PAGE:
Truncated telomeres are among the defining characteristics of most carcinomas. Given the role of telomeres in tumorigenesis, we reasoned that constitutionally short telomeres might be associated with an increased risk of bladder cancer. Using quantitative real-time PCR, we measured relative telomere length in bladder cancer cases and healthy controls and evaluated the association between telomere length, cigarette smoking, and bladder cancer risk in a case-control study nested within the Health Professionals Follow-up Study and a case-control study nested within the Nurses' Health Study. Telomeres were significantly shorter in bladder cancer cases (n = 184) than in controls (n = 192). The mean relative telomere length in cases was 0.23 (SD, 0.16) versus 0.27 (SD, 0.15) in controls (P = 0.001). The adjusted odds ratio for bladder cancer was 1.88 (95% confidence interval, 1.05, 3.36) for individuals in the quartile with the shortest telomeres as compared with individuals in the quartile with the longest telomeres (Ptrend = 0.006). We observed a statistically significant difference in telomere length among men and women (P < 0.001); however, the interaction between gender, telomere length, and bladder cancer risk was not significant. We also observed a significant difference in telomere length across categories of pack-years of smoking (P = 0.01). These findings suggest that truncated telomeres are associated with an increased risk of bladder cancer. (Cancer Epidemiol Biomarkers Prev 2007;16(4):815–9)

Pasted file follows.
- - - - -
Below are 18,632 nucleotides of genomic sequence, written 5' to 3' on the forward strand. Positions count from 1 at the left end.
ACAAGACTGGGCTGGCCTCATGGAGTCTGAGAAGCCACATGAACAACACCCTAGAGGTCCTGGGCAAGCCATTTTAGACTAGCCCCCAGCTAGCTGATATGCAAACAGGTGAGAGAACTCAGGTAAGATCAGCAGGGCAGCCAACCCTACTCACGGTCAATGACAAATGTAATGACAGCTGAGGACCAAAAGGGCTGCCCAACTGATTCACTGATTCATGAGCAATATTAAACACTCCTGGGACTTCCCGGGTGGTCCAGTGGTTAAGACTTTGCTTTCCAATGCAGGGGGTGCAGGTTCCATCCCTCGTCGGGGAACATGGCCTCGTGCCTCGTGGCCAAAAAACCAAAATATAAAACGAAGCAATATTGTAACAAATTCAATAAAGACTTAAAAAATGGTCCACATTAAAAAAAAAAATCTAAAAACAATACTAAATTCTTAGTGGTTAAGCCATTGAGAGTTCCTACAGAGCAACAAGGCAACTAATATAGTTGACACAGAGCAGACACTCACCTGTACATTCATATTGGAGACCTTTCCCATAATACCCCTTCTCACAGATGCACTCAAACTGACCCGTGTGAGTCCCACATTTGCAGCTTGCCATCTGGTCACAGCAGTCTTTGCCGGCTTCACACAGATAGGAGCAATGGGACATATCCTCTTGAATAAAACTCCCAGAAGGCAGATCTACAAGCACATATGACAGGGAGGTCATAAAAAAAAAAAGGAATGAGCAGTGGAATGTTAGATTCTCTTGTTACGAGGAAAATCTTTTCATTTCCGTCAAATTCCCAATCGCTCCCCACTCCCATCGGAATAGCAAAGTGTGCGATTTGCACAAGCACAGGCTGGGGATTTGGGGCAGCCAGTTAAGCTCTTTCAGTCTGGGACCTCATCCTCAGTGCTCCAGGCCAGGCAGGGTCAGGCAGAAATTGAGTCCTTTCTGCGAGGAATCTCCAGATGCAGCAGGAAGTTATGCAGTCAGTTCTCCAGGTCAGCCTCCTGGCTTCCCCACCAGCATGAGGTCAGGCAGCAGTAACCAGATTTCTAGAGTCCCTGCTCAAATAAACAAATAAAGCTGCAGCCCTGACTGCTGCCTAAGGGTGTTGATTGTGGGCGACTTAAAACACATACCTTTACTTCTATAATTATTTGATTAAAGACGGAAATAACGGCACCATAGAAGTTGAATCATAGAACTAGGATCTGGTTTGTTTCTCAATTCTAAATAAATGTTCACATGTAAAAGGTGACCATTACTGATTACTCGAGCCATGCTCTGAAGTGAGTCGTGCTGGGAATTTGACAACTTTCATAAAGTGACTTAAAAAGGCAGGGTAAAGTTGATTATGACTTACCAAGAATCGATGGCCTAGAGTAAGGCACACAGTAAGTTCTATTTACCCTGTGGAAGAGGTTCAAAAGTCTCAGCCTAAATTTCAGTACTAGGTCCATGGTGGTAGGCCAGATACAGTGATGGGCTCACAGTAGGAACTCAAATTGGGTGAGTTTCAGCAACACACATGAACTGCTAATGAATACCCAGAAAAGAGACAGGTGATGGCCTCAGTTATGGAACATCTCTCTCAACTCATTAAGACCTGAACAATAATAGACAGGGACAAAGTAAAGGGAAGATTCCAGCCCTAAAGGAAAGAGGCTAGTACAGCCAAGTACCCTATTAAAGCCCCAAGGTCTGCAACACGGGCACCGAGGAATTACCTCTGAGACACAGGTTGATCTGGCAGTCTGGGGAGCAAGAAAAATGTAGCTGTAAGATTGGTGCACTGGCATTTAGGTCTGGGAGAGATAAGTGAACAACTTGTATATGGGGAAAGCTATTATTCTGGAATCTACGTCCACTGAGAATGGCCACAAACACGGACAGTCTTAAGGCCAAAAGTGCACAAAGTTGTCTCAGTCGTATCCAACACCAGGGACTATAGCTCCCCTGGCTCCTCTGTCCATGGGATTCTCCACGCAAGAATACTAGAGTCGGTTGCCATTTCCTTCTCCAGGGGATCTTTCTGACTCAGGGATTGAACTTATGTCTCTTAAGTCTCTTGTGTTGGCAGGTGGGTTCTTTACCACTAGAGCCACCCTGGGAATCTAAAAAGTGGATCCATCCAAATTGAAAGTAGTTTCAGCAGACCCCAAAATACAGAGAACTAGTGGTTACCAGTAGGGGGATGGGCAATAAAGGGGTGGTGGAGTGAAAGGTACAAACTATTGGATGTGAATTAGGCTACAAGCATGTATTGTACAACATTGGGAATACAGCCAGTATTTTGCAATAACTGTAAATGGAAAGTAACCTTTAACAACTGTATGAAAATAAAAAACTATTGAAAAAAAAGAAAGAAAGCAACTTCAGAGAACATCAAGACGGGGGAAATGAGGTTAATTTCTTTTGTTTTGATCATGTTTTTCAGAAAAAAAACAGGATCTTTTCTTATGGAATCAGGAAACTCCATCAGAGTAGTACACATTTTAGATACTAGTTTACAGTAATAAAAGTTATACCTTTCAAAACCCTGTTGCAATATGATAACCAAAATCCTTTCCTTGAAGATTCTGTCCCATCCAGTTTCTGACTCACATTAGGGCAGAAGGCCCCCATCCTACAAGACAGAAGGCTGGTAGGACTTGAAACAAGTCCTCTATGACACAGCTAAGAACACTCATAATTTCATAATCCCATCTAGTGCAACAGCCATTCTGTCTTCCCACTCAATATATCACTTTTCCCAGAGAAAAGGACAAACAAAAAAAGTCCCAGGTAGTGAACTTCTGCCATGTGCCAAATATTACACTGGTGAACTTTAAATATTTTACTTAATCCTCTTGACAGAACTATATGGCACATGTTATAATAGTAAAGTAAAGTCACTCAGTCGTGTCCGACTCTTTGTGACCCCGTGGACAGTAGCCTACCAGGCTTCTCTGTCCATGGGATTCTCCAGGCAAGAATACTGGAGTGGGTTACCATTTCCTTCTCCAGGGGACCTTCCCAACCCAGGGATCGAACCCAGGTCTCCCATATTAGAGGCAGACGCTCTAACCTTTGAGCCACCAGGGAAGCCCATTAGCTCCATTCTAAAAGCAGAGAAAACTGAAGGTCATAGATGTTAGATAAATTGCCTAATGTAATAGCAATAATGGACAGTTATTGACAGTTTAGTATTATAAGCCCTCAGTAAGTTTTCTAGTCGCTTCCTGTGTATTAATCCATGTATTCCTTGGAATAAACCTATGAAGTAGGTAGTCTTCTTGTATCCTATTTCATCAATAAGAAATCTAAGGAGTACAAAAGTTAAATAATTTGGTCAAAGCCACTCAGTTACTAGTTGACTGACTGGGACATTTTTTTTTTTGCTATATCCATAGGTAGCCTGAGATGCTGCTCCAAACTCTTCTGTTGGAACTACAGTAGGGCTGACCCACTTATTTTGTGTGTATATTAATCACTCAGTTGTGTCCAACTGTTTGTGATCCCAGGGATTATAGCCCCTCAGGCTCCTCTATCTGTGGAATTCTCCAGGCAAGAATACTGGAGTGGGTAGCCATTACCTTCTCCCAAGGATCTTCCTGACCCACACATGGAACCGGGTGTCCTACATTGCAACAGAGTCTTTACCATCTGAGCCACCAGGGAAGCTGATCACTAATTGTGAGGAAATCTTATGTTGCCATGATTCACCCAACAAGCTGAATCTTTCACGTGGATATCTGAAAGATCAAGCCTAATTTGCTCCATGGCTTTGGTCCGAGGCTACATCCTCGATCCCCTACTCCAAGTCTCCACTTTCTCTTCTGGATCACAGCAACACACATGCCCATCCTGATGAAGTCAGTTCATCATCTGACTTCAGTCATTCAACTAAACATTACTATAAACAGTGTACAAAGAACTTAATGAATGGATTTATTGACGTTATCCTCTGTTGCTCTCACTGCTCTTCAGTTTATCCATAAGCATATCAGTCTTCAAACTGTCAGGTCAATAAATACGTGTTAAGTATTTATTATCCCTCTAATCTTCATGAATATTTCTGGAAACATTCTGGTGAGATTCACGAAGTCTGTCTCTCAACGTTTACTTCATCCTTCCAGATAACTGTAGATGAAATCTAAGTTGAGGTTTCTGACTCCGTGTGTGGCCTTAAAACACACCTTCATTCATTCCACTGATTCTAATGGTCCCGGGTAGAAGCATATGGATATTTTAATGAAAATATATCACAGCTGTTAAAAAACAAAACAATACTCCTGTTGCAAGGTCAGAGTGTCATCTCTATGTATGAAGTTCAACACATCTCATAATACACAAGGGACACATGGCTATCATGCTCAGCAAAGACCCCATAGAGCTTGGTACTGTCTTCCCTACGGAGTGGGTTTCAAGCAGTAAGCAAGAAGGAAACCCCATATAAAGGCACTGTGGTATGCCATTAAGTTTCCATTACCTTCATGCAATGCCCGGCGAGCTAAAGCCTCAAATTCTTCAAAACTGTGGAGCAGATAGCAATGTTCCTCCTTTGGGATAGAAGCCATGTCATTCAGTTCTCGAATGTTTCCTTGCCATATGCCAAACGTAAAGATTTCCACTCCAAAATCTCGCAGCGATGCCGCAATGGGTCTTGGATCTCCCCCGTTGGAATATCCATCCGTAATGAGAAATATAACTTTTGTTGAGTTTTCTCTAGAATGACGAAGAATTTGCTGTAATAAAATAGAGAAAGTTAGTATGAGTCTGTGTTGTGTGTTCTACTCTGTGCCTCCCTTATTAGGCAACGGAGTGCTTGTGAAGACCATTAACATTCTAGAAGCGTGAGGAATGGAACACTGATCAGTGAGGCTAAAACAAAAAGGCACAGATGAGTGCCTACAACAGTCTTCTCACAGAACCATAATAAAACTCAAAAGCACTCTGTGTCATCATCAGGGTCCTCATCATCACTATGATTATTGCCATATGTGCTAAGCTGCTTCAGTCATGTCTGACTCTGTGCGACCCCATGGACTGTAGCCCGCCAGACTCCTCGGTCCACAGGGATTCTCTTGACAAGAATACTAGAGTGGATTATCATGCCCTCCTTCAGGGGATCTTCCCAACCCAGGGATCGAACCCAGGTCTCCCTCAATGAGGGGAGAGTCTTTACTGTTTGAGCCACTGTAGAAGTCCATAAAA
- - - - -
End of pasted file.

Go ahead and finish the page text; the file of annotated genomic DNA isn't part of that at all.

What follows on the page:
Telomeres are hexameric nucleotide (TTAGGG)n repeats on the distal ends of eukaryotic chromosomes that are critical in maintaining the structural integrity of the genome. Telomeres prevent fusion of chromosomal ends, nucleolytic decay, and atypical recombination (1). Telomeric repeats in normal somatic tissue shorten by ∼30 to 200 bp after each mitotic division eroding chromosomal termini (2). The rate of telomere shortening per cell division is not constant and may be a function of oxidative stress and antioxidant defenses (3). Cells with critically truncated telomeres exhibit chromosomal rearrangements and undergo senescence and eventually apoptosis (4). Mouse models indicate an increased incidence of tumor formation with shorter telomeres (5-8). Telomere length is maintained by telomerase, a ribonucleoprotein reverse transcriptase not expressed in somatic tissue but highly expressed in germ cells (9). Telomerase is also expressed in neoplastic tissues and is a hallmark of most cancers (10). Cigarette smoking is a risk factor for bladder cancer (11) and may cause oxidative stress (12), which enhances telomere shortening (3). Smaller case-control studies observed shorter telomeres in peripheral blood leukocytes (PBL) and buccal cells from patients with bladder cancer than in controls (13, 14). We investigated the association between relative telomere length, cigarette smoking, and bladder cancer risk in a case-control study nested within the Health Professionals Follow-up Study (HPFS) and in a case-control study nested within the Nurses' Health Study (NHS).